Determine which instruction is best delivered synchronously (“same time”) and asynchronously (“anytime”). Live instruction should focus on discussion and interaction, while pre-recorded videos provide flexibility and the option for both students and their families to rewatch key teaching points as needed.

Be intentional. Educators must be thoughtful about the resources we ask kids to use, what we expect them to do, and how we expect them to do it.

Videos should be conversational. Pre-recorded instruction should include many opportunities for students to pause and respond.

Less is more. The menu of resources available to teachers continues to grow exponentially, but Ziemke suggests focusing on 6-15 excellent tools that are open-ended and work across subject areas and grade levels.

Overall, Ziemke stressed, authenticity is key for instruction in today’s world, whether that teaching happens in a physical classroom or a virtual environment. Educators are encountering new challenges on a daily basis and it is essential to recognize that everything we do in front of our audience of students is modeling. Whether it is delivering instruction or resolving a technology issue, we are showing our students what it means to be authentic and to solve real world problems. As we dive headfirst into a new school year, Ziemke’s wisdom--in the ideas shared with Missouri Literacy Association, the incredible lessons and resources outlined with Katie Muhtaris in Read the World, and the collaborative website https://sites.google.com/view/rtwdistancelearning/home--provides an outstanding guide for educators as we all continue to grow, learn and adapt in our ongoing role as both teachers and students of the world.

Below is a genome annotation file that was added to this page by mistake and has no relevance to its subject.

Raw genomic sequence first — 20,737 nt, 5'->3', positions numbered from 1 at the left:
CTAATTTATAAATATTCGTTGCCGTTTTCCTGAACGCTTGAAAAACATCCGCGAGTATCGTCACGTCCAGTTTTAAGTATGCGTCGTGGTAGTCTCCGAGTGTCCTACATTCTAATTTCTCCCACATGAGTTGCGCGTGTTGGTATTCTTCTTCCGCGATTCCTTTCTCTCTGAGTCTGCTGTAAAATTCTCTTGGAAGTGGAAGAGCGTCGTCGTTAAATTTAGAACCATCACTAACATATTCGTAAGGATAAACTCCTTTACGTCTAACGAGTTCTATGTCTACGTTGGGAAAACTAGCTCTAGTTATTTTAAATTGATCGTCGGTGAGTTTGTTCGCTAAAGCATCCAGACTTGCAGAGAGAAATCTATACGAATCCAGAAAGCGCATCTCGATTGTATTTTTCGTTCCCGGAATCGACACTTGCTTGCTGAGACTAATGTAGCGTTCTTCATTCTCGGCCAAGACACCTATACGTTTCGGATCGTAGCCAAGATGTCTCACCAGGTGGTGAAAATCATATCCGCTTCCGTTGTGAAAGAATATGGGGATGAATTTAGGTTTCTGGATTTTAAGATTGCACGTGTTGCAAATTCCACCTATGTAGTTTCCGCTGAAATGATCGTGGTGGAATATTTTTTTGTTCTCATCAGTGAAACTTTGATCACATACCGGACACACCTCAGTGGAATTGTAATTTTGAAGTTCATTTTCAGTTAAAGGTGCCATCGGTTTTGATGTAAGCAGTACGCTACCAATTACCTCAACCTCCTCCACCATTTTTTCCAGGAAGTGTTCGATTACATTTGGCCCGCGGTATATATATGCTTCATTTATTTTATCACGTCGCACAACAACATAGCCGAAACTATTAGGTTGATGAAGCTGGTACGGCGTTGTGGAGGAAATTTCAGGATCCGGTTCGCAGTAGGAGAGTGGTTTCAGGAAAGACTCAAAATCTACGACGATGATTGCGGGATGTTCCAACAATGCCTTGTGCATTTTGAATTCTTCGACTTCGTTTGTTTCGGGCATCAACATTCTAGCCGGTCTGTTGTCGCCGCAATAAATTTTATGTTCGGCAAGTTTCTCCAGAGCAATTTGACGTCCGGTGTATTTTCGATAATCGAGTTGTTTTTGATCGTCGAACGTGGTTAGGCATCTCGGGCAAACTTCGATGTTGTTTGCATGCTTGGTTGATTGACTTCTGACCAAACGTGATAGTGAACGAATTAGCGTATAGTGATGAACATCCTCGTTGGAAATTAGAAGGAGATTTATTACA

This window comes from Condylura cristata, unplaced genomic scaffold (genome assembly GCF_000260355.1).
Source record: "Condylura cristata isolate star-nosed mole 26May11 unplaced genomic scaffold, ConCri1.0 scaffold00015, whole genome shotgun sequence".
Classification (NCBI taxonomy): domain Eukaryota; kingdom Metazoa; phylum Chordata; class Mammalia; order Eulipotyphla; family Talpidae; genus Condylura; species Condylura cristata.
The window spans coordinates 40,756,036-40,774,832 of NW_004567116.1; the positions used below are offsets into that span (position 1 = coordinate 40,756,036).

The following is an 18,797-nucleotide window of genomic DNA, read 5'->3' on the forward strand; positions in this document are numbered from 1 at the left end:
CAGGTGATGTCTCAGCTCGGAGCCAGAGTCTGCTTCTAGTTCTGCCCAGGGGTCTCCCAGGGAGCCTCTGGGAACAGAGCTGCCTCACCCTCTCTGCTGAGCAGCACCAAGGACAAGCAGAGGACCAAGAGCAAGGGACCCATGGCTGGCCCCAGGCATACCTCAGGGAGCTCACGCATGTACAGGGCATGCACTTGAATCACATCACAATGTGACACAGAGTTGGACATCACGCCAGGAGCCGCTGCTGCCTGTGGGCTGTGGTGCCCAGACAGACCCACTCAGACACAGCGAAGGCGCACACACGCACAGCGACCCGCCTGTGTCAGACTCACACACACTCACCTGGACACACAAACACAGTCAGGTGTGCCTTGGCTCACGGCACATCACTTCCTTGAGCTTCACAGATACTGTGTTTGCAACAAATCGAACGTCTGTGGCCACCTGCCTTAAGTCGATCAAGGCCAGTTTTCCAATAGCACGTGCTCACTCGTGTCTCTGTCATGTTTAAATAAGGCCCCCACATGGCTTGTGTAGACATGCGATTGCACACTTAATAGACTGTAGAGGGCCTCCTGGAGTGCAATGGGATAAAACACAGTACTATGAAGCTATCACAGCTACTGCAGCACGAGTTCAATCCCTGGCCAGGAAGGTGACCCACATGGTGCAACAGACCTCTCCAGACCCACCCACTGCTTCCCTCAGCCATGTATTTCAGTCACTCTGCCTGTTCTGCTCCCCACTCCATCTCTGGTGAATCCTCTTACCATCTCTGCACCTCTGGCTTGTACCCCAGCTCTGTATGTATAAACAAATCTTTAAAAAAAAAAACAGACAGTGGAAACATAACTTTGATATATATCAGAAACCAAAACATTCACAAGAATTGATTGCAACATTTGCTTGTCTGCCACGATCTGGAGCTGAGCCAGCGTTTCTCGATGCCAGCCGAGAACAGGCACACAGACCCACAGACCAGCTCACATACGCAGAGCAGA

Resource:

Ziemke, K. & Muhtaris, K. (2020). Read the world: Rethinking literacy for empathy and action in a digital age. Portsmouth, NH: Heinemann.

Sarah Valter is a member of the MLA Social Media

Committee. She is reporting on the 4-part book club

MLA sponspred on Ziemke's book. Book Clubs have

a regular feature of MLA's Literacy work.

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Everyone a Student, Everyone a Teacher:

Reading the World with Kristin Ziemke in the Time of COVID-19

By

Sarah Valter